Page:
“That’s what they want me out there for,” Revere said. “To make the defense much better and hopefully make the offense more dangerous.”

More than likely, Revere will bat eighth, but I think batting him in the No. 2 spot would be interesting because of his speed and Jimmy Rollins’ ability to swipe bases could make life difficult for opposing pitchers, especially with Chase Utley and Ryan Howard coming up in the lineup.

Phillies new third baseman Michael Young said he's excited to be in Philly. Photo by Webster Riddick.

Phillies new third baseman Michael Young said he’s excited to be in Philly. Photo by Webster Riddick.

The Phillies solved their third base vacancy with the acquisition of Michael Young from the Texas Rangers. Despite being 36-years-old and seeing his numbers decline in 2012 from 2011, Young is still an upgrade offensively from Placido Polanco.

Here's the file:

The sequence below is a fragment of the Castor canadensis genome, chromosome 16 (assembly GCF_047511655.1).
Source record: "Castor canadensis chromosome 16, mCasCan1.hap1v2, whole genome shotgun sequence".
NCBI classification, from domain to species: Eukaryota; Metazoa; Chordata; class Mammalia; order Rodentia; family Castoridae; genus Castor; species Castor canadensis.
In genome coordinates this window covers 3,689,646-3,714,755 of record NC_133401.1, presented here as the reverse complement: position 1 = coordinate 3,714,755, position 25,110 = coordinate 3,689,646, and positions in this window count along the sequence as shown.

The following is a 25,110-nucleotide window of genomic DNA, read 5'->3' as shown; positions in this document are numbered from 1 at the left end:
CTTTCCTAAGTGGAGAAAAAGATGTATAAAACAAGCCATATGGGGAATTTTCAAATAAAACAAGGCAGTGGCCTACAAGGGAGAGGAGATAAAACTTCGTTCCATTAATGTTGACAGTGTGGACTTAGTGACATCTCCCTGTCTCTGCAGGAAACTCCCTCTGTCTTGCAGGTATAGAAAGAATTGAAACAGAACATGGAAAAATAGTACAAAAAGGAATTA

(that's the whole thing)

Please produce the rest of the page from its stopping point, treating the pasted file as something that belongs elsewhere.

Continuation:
In what was a down year for Young, he batted .277 with eight homeruns and a .682 on-base plus slugging percentage (ops). He also had 67 runs batted in while playing 156 games. Polanco batted .257 with in 90 games in an injury-riddled 2012.

Young will get to play one position—third base—that he didn’t get to do a lot in his last few years in Texas. He played shortstop, second base and first base for the Rangers.

“I think that my time at third will be easier because I can devote all my time to my reps at third,” Young said at a press conference on Tuesday.  “The toughest part about playing different spots is dividing your reps—all my time is devoted to one spot.”

After trading Vance Worley to the Twins, the Phillies found their fifth starting pitcher by signing John Lannan to a one-year deal worth $2.5 million. Last season, Lannan spent most of his season with the Nationals Triple-A Syracuse club. In six appearances with the Nationals last season, Lannan  was 4-1 with a 4.13 earned run average.

The Phillies also bolstered their bullpen, which often blew leads last season, by signing set-up man Mike Adams, who was 5-3 with a 3.27 earned run average. How effective he will be depends on how he has recovered from thoracic outlet syndrome, a condition in which a rib bone presses against the bone causing numbness in the arm.